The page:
SAP Security Assessments

SAP Security Assessments

Those looking to test the security of their SAP landscape should follow a holistic approach. However, many of the most common security audits available only focus on individual aspects of security. A truly comprehensive inspection needs to cover a good deal more – particularly when it comes to an SAP system’s more sensitive data.

Secnic would help you achieve:

If you’d like to get started with an initial appraisal, SCS comprehensive SAP security audit would cover:

  • General system profile parameters: check the configuration of allowed message server hosts
  • Password guidelines: check your password security settings
  • User administration: check whether all user settings are in order (and if any users have been locked for multiple incorrect login attempts, for example)
  • Standard users: check whether the standard SAP users have been adjusted as recommended
  • Authorizations: Do any users or user groups have critical authorizations? This question can be divided into individual checks of the following:
    • General critical authorizations
    • Basis administration (general)
    • User administration
    • Job and spool administration
    • Development
    • Primary functions
  • Communication security: Are there any holes in internal or external communication interfaces?
  • Specific aspects of your SAP system’s installation
  • Database security (covers the security of the database in use)
  • Operating system security: From an SAP perspective, is your operating system sufficiently secure without hampering your ongoing operations?
  • Logging: Have the available options been configured correctly?
  • Web Application Server (WAS) security: check whether HTTPS is in use, for example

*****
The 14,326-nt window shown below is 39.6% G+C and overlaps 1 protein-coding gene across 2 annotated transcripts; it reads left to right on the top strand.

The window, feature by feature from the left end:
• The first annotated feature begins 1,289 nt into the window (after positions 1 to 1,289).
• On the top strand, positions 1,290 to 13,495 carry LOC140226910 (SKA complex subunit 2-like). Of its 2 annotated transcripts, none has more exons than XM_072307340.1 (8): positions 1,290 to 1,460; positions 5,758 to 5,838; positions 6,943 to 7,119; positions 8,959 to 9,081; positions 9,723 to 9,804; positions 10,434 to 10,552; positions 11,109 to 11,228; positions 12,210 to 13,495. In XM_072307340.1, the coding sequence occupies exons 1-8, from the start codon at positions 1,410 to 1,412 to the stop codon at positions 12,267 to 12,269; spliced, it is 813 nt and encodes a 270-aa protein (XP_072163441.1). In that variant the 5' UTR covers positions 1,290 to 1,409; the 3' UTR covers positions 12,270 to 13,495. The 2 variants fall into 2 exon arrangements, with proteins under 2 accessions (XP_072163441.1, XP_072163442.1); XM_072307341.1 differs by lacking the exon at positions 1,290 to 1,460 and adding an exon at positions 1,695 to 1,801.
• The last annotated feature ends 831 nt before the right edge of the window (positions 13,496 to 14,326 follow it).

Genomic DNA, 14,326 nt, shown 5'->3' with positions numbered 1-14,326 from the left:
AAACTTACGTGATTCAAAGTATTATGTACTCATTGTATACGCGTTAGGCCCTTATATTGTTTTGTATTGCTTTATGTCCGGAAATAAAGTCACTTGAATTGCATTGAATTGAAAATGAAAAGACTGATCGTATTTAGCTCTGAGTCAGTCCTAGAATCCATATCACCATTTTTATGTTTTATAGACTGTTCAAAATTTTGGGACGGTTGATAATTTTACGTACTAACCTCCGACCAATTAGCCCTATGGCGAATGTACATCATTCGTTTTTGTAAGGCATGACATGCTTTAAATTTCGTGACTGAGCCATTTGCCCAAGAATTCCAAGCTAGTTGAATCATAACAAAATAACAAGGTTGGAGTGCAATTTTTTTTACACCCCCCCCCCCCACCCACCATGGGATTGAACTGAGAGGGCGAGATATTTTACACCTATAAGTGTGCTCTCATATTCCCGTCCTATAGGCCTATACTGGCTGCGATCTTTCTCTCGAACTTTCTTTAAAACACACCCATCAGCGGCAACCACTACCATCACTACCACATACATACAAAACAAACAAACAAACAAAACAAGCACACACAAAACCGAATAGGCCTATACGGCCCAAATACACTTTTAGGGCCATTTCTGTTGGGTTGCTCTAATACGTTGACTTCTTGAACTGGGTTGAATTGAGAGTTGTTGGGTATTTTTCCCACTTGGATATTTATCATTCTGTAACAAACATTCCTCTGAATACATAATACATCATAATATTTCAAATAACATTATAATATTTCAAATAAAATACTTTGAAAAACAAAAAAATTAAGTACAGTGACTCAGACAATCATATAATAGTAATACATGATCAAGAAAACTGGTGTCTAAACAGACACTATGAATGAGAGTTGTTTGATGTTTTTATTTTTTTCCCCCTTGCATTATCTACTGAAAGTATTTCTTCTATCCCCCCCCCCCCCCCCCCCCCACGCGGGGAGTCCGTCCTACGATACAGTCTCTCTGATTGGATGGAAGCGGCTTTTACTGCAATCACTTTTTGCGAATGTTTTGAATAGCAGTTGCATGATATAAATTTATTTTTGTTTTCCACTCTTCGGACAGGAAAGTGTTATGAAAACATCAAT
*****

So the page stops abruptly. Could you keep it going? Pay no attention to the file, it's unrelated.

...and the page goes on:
• Safeguarding system integrity: Is your system correctly configured? (This is particularly important with regard to ongoing system changes, as often occur in production systems)

We will audit to check further facets relating to the quality, robustness, and performance of your SAP systems. SCS will address customer-specific factors, as well. The list above will already enable you to achieve a minimum standard of security, but a truly comprehensive security concept obviously needs to include a sophisticated role and authorization concept, identity and access management, encryption, the security of custom programming, and other subjects.

Risk and Compliance Management

Risk and Compliance Management

Risk and Compliance Management

Assisting organizations assess and manage risk and compliance in alignment with industry best practices and regulatory requirements such as: NIST 800-37, NIST 800-53, ISO27001, ISO22301, PCI DSS, SOX, HIPAA, NYDFS, GDPR, and other domestic and international requirements.

Today’s rapidly changing business environment requires thinking about risk in new ways. Taking an innovative approach to managing and enhancing your governance, risk and compliance (GRC) activities can help you seize opportunities, stay a step ahead of uncertainty and meet stakeholder expectations.

Secnic’s Compliance and Risk Management Solutions team can help you drive business performance and achieve success like no other. We can transform how you perceive—and capitalize on—risk.

By aligning your GRC activities to business performance drivers—with the right resources—you can transform your GRC program from a reactive, check-the-box exercise into a powerful tool able to anticipate and mitigate risk to drive business performance.

We unite perspectives with Secnic’s Internal Audit and our Controls Testing and Monitoring solutions, to guide you in a holistic approach to governance, risk and compliance that effectively coordinates across the second and third lines of defense.

Implementing a comprehensive and innovative governance, risk, and compliance (GRC) program enables organizations to address the multiple factors that are essential in managing and controlling enterprise risk. This includes factors such as:

  • Regulatory changes